(The recipe below is adjusted to our tastes since we like rare meat, but you can certainly add more cooking time or different spices. Also, please bear with the photos. They are not the greatest!)

Prime Rib with Guinness Au Jus and Parmesan Fries

  • Prep Time: 30 minutes
  • Cook Time: 150 minutes

Ingredients: Prime Rib

  • 5 lbs prime rib roast
  • 5 cloves minced garlic
  • 1/4 cup good quality olive oil
  • 3 teaspoons ground thyme
  • Salt and pepper
  • 1 can Guinness Stout
  • 1 can beef broth
  • 1/2 small onion
  • 1 small carrot, finely chopped

Parmesan Fries

  • 1 medium potato
  • 1 teaspoon salt
  • 1 teaspoon pepper
  • 1 teaspoon garlic powder
  • 1/2 teaspoon dried basil
  • 1/2 teaspoon dried oregano
  • 2 tablespoons parmigiano reggiano cheese
  • 2 tablespoons olive oil

Directions:

1. Ask the butcher to cut a small (5-10 lb), bone in, trussed, prime rib. You can usually order choice or prime meat. I went with choice since the dish wasn’t for guests.

2. Pre-heat the oven to 500 degrees. Bring beef to room temperature and rub with olive oil, garlic, salt, pepper, and thyme. Use as much salt and pepper as you are comfortable using, but I add a lot.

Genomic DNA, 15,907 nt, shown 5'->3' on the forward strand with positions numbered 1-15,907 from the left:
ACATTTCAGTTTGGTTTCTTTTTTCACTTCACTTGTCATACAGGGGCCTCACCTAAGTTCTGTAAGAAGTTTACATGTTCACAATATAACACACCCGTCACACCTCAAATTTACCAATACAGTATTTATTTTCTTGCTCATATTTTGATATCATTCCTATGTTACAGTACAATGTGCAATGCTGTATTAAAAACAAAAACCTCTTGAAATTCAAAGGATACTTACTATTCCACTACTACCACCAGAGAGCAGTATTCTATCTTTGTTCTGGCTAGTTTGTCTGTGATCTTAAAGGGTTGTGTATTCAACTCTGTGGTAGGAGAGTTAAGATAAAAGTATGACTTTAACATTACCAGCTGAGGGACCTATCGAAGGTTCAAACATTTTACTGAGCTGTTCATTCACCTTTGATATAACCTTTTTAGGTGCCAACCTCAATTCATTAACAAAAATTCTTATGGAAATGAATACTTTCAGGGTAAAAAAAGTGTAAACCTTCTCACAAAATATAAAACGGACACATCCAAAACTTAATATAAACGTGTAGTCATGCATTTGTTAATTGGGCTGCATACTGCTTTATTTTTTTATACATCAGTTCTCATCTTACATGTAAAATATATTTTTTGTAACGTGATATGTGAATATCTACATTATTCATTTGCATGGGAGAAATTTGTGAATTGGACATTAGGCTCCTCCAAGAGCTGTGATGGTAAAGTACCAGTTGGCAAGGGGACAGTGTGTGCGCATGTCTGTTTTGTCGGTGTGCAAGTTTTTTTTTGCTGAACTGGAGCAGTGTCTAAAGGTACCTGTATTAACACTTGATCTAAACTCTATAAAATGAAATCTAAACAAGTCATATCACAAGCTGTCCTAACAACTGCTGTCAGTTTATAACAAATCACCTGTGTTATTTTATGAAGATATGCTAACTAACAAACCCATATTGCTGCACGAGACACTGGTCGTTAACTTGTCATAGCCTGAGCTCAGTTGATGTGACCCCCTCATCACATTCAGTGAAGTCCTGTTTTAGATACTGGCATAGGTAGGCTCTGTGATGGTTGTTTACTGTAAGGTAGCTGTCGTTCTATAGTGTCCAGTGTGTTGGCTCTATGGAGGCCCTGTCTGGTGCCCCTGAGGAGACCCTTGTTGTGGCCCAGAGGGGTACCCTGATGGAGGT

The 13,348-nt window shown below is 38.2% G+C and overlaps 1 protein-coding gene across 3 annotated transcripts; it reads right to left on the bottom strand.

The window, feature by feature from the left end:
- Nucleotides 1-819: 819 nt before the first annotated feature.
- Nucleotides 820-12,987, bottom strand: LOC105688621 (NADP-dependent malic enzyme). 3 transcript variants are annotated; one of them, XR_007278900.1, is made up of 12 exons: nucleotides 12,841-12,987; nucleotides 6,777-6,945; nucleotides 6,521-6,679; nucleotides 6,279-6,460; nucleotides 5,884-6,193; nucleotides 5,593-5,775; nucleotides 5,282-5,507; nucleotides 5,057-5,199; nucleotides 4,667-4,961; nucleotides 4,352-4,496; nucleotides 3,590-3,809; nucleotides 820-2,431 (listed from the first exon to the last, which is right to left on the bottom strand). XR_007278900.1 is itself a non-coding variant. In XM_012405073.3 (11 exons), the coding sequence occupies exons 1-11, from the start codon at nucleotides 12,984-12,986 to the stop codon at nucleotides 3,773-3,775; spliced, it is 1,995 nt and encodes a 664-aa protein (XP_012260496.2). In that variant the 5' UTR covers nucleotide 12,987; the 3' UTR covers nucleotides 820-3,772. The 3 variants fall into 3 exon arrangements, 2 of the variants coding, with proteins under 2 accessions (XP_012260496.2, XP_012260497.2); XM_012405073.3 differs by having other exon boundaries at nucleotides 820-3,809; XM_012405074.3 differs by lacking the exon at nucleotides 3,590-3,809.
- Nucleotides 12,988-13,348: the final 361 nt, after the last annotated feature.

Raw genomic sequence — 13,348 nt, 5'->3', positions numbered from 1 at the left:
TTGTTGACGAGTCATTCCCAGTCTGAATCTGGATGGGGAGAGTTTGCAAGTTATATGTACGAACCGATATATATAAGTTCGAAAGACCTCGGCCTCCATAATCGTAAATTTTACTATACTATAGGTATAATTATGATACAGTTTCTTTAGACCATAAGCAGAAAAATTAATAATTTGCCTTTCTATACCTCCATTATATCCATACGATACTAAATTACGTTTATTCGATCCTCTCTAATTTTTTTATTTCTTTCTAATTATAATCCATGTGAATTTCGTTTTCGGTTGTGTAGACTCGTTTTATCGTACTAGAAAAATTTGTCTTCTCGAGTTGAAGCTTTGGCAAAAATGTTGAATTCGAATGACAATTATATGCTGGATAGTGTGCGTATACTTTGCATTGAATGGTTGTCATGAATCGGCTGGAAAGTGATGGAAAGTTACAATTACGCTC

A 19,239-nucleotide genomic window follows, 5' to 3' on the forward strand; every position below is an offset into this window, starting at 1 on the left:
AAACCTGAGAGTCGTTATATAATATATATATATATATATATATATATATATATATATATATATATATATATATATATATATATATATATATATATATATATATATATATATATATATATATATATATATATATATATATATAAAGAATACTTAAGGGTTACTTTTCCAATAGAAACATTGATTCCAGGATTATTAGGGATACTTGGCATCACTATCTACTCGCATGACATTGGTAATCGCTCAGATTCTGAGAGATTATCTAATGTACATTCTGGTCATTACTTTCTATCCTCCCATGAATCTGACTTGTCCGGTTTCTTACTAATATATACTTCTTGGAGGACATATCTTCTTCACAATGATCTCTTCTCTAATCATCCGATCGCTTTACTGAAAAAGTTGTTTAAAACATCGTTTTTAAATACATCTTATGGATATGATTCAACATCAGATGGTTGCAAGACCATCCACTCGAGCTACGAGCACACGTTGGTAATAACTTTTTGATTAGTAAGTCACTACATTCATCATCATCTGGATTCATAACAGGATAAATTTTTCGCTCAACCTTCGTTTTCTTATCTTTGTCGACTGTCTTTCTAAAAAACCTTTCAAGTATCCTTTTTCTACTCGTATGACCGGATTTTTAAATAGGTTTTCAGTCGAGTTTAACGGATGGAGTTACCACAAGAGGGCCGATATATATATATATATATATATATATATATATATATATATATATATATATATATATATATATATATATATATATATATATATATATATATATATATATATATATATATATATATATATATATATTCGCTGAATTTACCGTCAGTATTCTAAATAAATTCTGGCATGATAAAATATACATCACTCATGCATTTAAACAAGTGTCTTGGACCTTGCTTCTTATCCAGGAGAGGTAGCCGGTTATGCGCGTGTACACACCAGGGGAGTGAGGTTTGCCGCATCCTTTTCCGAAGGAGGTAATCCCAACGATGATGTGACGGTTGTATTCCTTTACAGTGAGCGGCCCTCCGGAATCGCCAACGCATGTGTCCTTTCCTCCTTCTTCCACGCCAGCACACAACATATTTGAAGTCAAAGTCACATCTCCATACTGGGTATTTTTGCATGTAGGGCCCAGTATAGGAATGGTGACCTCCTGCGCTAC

3. Place beef in a deep roasting pan and pour a bottle or can of Guinness over the meat. Add the onion, carrot, (you can also add celery if you like) and a can of beef broth to the pan. There are several different ways to roast prime rib. I prefer to roast on high heat and then turn the oven off to allow the residual heat to finish cooking the meat since I like mine more rare. It really depends on your preferred method, but you can also roast on high heat for 10 minutes and then turn the oven on low for 30 minutes.

4. At 500 degrees, roast the beef 7 minutes per pound of meat. For a 5 pound prime rib, roast 35 minutes. Turn the oven off and let sit for 2 hours. Do not open the oven door. Check the internal temp for 135 degrees after two hours. If the meat looks too rare, heat the oven back to 300 degrees and cook in 5 minute increments to keep checking the temperature. Sometimes it takes a few rounds to figure out the best method with your oven.

5. To prepare the potato, cut into small wedges and place in a large bowl. Add salt, pepper, garlic powder, basil, oregano, cheese, and olive oil to potato wedges and mix well. Spread the wedges evenly on a baking sheet.

6. Cook potatoes at 400 degrees for about 30 minutes. Unless you have two ovens, it will have to wait until the beef is finished. I let the potatoes cook while the beef was resting.

7. When the beef has finished roasting, remove from the pan and let rest on a cutting board. While beef is resting and potatoes are cooking, strain and pour the au jus into a pan. Heat on low to warm up the au jus when ready to serve. If you need more juice, add some beef broth.

8.When ready to carve the beef, cut the trusses and remove the rib bone from the meat. The butcher usually cuts most of it away so finishing the job is very easy.